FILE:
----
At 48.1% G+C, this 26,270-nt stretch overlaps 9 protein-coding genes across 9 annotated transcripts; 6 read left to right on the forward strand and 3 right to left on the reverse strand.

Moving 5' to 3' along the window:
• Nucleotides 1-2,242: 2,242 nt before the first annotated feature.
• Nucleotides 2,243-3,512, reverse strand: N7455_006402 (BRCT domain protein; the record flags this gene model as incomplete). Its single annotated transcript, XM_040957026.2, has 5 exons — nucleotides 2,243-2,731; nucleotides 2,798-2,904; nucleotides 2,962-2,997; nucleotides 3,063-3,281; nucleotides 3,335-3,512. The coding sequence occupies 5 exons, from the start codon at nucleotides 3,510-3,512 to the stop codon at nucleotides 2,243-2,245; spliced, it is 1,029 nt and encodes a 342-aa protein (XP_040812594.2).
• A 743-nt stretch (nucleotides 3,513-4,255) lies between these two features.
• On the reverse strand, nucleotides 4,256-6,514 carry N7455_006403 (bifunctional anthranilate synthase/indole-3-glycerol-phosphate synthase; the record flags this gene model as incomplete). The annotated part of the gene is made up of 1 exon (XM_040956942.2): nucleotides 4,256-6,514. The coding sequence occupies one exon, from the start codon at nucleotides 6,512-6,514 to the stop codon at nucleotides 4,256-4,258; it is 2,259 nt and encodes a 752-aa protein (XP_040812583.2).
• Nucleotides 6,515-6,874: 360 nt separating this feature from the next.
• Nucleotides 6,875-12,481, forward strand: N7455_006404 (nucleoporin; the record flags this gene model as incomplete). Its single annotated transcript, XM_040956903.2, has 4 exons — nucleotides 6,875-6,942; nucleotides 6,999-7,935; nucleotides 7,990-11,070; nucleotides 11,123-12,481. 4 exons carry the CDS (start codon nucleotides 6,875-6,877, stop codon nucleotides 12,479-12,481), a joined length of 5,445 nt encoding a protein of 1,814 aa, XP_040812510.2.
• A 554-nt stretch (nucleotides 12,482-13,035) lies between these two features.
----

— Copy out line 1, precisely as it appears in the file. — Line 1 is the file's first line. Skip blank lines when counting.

At 48.1% G+C, this 26,270-nt stretch overlaps 9 protein-coding genes across 9 annotated transcripts; 6 read left to right on the forward strand and 3 right to left on the reverse strand.